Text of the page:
of the loop when you're done.
I would like to take this opportunity to congratulate both Ryan Jackson and
Jason Metzger on completing their orientation this month. Both look like
they will be strong additions to the CSAR organization. I look forward to
seeing these two in the field in the future. Lets make sure that they are
well taken care of in the field.
|Who's Who and New
||by Mickey Jojola
It's time to start planning for springtime PSAR demonstrations and speaking engagements. Starting with the April team meeting, the PR/PSAR committee will be meeting briefly each month at St. Chad's at 6pm, during the pre-meeting time that has been set aside. We'll go over the "canned" PSAR presentation, and discuss any speaking engagements we've been asked to give at the April committee meeting.
||by Tom Russo
In our constant quest for finding new helpers to help us train our search dogs, we have contacted the regional office of the Boy Scouts of America. Many dog units around the country use Explorer Scouts to help them train, which offers them community service hours as well as an introduction to SAR personnel. The initial response from their office was positive, but we are waiting to hear the final word.
|On the Right Track
||by Mary Berry
The Unit continues to train every week and alternate weekends. The scheduled trainings for April and May are as follows:
Apr 8, 5:30pm Building skills, Snow Park
Apr 15, 5:30pm Building skills, Snow Park
Apr 19, 10am Search skills, Tunnel Canyon
Apr 22, 5:30pm Building skills, Lynnwood Park
Apr 26, 10am Search skills, Pine Flats
Apr 29, 5:30pm Building skills, Lynnwood Park
May 6, 5:30 pm Building skills, Hoffman Park
May 9,10 ESCAPE, Ruidoso
May 13, 5:30 pm Building skills, Hoffman Park
May 20, 5:30 pm Building skills, Montgomery Park
May 24, 10 am Search skills, Placitas area
Looking ahead: Weekend retreat, September
If you have interest in attending any of these trainings, please contact either myself or Mickey Jojola for further details.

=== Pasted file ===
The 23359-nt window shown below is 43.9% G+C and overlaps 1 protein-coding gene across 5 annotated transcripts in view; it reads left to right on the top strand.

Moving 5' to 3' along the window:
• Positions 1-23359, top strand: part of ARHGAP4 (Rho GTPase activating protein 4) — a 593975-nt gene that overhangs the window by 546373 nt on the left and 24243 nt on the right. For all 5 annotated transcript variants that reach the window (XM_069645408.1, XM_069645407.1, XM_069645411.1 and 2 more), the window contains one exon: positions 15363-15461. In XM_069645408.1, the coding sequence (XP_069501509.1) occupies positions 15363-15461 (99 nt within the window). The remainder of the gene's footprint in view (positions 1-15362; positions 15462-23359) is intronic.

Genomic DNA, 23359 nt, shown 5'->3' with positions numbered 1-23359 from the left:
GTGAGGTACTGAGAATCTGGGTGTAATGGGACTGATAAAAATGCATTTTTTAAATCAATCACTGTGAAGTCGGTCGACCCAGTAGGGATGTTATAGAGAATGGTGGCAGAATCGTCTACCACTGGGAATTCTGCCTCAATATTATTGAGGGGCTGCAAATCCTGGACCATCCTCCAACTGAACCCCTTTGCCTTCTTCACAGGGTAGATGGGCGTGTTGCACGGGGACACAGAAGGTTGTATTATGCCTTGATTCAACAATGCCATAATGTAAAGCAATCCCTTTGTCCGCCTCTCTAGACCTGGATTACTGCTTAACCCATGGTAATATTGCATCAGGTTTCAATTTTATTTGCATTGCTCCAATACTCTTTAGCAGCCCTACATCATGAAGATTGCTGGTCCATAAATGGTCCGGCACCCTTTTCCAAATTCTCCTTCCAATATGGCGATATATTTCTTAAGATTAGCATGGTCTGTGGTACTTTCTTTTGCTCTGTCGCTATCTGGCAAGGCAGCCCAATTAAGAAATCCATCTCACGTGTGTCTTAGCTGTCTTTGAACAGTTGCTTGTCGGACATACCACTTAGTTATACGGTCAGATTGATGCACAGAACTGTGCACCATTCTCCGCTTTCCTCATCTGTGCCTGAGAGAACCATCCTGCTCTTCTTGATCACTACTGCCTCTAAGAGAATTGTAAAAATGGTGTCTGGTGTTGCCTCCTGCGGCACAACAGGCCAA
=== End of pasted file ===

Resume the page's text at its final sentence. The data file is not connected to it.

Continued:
It's been a quiet month for web additions. I'm still hoping to get the mission logs and training logs database functions operational soon, but could use a hand. Please contact me if you can spare the time and have some database experience.
Just a quick reminder to send in your registration forms for the ESCAPE
before the deadline to insure you get the reduced rate. The NMESC looks
forward to seeing you at the 1998 ESCAPE!
||by Mickey Jojola
Here's some information on teams we are most likely to meet on a mission.
|Local and Regional Teams
||by John Mindock
Albuquerque Mountain Rescue Council (AMRC)
These are the people who perform technical rescue (mountain-climbing
techniques). They also have many medical personnel and a medical protocol to
work under. In addition, they provide ground searchers and 4-WD capability.
Many of them are Ham radio operators.
Amateur Radio Emergency Services (ARES)
This team works from home, providing logistics support and off-site
communications. They are all Ham radio operators, and are usually contacted
by the Incident Command staff to perform team callouts. They also monitor the
mission frequencies for communicating with personnel enroute. They also
perform other logistical assignments, such as calling the Red Cross.
New Mexico SAR Support (NMSARS)
This team specializes in on-site communications for missions. They also are
the ones who use sophisticated electronic equipment to search for the
Electronic Locator Transmitters (ELTs) of downed aircraft. Some of their
member perform ground search and many do 4-WD search. They also have a few
snowmobiles and ATV's. Many of the local Field Coordinators belong to this
team, as does Rick Goodman, the State SAR resource Officer.
St. John's College (Santa Fe)
This team has many college students and some older members. They provide
technical rescue, ground search, communications, ICS support, in-field
medical personnel, and 4-WD search capability. They are particularly adept at
handling missions in the Pecos in extreme winter conditions.
United World College (Las Vegas)
Another group of mostly college-age members. They specialize in ground search
This is a team of mostly college-age members, specializing in ground search
Bernalillo County Sheriff's Mounted SAR
This is a group of SAR horse owners. They are called for missions in terrain
that fits that capability.
The information in this newsletter was gathered from many sources and presents facts as we believe them to be true. This newsletter is not meant to be an official document, but a means to disseminate team information.
This group is most often called for horses, but they also have an ATV,
4-WD's, and some Incident Base support.